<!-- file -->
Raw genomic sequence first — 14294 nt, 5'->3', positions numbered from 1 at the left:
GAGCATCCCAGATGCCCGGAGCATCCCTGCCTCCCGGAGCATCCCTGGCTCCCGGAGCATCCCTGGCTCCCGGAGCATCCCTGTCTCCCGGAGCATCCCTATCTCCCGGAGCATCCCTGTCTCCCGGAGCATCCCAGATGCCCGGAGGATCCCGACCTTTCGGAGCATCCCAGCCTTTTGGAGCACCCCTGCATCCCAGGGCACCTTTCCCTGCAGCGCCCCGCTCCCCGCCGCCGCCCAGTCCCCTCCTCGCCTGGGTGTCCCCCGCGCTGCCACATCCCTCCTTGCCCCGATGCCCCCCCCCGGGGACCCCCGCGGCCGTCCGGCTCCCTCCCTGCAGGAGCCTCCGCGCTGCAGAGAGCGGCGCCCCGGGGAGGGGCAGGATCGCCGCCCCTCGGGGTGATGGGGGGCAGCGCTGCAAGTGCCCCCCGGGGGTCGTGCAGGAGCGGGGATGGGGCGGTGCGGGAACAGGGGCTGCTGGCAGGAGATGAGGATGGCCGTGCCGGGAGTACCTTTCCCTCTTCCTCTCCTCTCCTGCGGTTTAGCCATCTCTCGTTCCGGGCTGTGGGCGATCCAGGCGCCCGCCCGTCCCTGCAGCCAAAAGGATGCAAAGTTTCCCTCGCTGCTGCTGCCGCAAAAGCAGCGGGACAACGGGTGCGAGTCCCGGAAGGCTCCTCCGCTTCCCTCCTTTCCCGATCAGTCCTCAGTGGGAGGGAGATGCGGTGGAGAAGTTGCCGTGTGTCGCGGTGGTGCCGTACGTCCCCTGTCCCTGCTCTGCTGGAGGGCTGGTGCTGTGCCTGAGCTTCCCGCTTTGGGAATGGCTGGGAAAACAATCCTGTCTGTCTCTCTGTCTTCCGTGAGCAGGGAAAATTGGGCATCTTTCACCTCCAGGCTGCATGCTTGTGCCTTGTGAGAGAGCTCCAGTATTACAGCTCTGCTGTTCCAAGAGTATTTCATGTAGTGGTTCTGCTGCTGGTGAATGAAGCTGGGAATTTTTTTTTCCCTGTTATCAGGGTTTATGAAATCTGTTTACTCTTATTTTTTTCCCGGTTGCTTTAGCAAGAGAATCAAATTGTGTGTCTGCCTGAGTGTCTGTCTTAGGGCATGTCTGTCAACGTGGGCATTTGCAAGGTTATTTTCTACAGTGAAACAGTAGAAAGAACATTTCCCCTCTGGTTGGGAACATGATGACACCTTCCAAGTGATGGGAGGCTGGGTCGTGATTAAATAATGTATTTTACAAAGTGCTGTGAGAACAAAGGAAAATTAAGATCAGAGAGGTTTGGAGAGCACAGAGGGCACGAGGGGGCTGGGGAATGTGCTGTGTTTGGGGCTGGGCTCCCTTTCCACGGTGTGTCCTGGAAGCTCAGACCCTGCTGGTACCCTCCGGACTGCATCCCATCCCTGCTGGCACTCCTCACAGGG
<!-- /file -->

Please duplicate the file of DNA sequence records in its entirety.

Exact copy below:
Raw genomic sequence first — 14294 nt, 5'->3', positions numbered from 1 at the left:
GAGCATCCCAGATGCCCGGAGCATCCCTGCCTCCCGGAGCATCCCTGGCTCCCGGAGCATCCCTGGCTCCCGGAGCATCCCTGTCTCCCGGAGCATCCCTATCTCCCGGAGCATCCCTGTCTCCCGGAGCATCCCAGATGCCCGGAGGATCCCGACCTTTCGGAGCATCCCAGCCTTTTGGAGCACCCCTGCATCCCAGGGCACCTTTCCCTGCAGCGCCCCGCTCCCCGCCGCCGCCCAGTCCCCTCCTCGCCTGGGTGTCCCCCGCGCTGCCACATCCCTCCTTGCCCCGATGCCCCCCCCCGGGGACCCCCGCGGCCGTCCGGCTCCCTCCCTGCAGGAGCCTCCGCGCTGCAGAGAGCGGCGCCCCGGGGAGGGGCAGGATCGCCGCCCCTCGGGGTGATGGGGGGCAGCGCTGCAAGTGCCCCCCGGGGGTCGTGCAGGAGCGGGGATGGGGCGGTGCGGGAACAGGGGCTGCTGGCAGGAGATGAGGATGGCCGTGCCGGGAGTACCTTTCCCTCTTCCTCTCCTCTCCTGCGGTTTAGCCATCTCTCGTTCCGGGCTGTGGGCGATCCAGGCGCCCGCCCGTCCCTGCAGCCAAAAGGATGCAAAGTTTCCCTCGCTGCTGCTGCCGCAAAAGCAGCGGGACAACGGGTGCGAGTCCCGGAAGGCTCCTCCGCTTCCCTCCTTTCCCGATCAGTCCTCAGTGGGAGGGAGATGCGGTGGAGAAGTTGCCGTGTGTCGCGGTGGTGCCGTACGTCCCCTGTCCCTGCTCTGCTGGAGGGCTGGTGCTGTGCCTGAGCTTCCCGCTTTGGGAATGGCTGGGAAAACAATCCTGTCTGTCTCTCTGTCTTCCGTGAGCAGGGAAAATTGGGCATCTTTCACCTCCAGGCTGCATGCTTGTGCCTTGTGAGAGAGCTCCAGTATTACAGCTCTGCTGTTCCAAGAGTATTTCATGTAGTGGTTCTGCTGCTGGTGAATGAAGCTGGGAATTTTTTTTTCCCTGTTATCAGGGTTTATGAAATCTGTTTACTCTTATTTTTTTCCCGGTTGCTTTAGCAAGAGAATCAAATTGTGTGTCTGCCTGAGTGTCTGTCTTAGGGCATGTCTGTCAACGTGGGCATTTGCAAGGTTATTTTCTACAGTGAAACAGTAGAAAGAACATTTCCCCTCTGGTTGGGAACATGATGACACCTTCCAAGTGATGGGAGGCTGGGTCGTGATTAAATAATGTATTTTACAAAGTGCTGTGAGAACAAAGGAAAATTAAGATCAGAGAGGTTTGGAGAGCACAGAGGGCACGAGGGGGCTGGGGAATGTGCTGTGTTTGGGGCTGGGCTCCCTTTCCACGGTGTGTCCTGGAAGCTCAGACCCTGCTGGTACCCTCCGGACTGCATCCCATCCCTGCTGGCACTCCTCACAGGG